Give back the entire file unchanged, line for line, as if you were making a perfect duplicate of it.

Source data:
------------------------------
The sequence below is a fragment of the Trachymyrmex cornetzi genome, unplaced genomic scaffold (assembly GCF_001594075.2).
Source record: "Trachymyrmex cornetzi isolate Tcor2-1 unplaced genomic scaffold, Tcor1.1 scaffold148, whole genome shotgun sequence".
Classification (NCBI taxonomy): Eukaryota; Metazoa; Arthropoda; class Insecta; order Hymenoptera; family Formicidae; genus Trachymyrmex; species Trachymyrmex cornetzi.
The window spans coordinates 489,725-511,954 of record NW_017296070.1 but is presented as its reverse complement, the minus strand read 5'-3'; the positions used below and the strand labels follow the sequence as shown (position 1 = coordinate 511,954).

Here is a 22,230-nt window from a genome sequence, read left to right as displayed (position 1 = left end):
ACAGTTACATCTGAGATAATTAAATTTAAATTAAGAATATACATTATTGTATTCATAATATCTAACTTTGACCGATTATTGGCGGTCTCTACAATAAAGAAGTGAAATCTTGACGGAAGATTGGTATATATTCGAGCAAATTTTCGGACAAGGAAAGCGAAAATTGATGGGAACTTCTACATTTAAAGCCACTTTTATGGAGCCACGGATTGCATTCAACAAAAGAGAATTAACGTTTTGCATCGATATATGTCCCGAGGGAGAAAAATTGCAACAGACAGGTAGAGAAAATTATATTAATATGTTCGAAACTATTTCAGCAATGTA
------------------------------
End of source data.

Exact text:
The sequence below is a fragment of the Trachymyrmex cornetzi genome, unplaced genomic scaffold (assembly GCF_001594075.2).
Source record: "Trachymyrmex cornetzi isolate Tcor2-1 unplaced genomic scaffold, Tcor1.1 scaffold148, whole genome shotgun sequence".
Classification (NCBI taxonomy): Eukaryota; Metazoa; Arthropoda; class Insecta; order Hymenoptera; family Formicidae; genus Trachymyrmex; species Trachymyrmex cornetzi.
The window spans coordinates 489,725-511,954 of record NW_017296070.1 but is presented as its reverse complement, the minus strand read 5'-3'; the positions used below and the strand labels follow the sequence as shown (position 1 = coordinate 511,954).

Here is a 22,230-nt window from a genome sequence, read left to right as displayed (position 1 = left end):
ACAGTTACATCTGAGATAATTAAATTTAAATTAAGAATATACATTATTGTATTCATAATATCTAACTTTGACCGATTATTGGCGGTCTCTACAATAAAGAAGTGAAATCTTGACGGAAGATTGGTATATATTCGAGCAAATTTTCGGACAAGGAAAGCGAAAATTGATGGGAACTTCTACATTTAAAGCCACTTTTATGGAGCCACGGATTGCATTCAACAAAAGAGAATTAACGTTTTGCATCGATATATGTCCCGAGGGAGAAAAATTGCAACAGACAGGTAGAGAAAATTATATTAATATGTTCGAAACTATTTCAGCAATGTA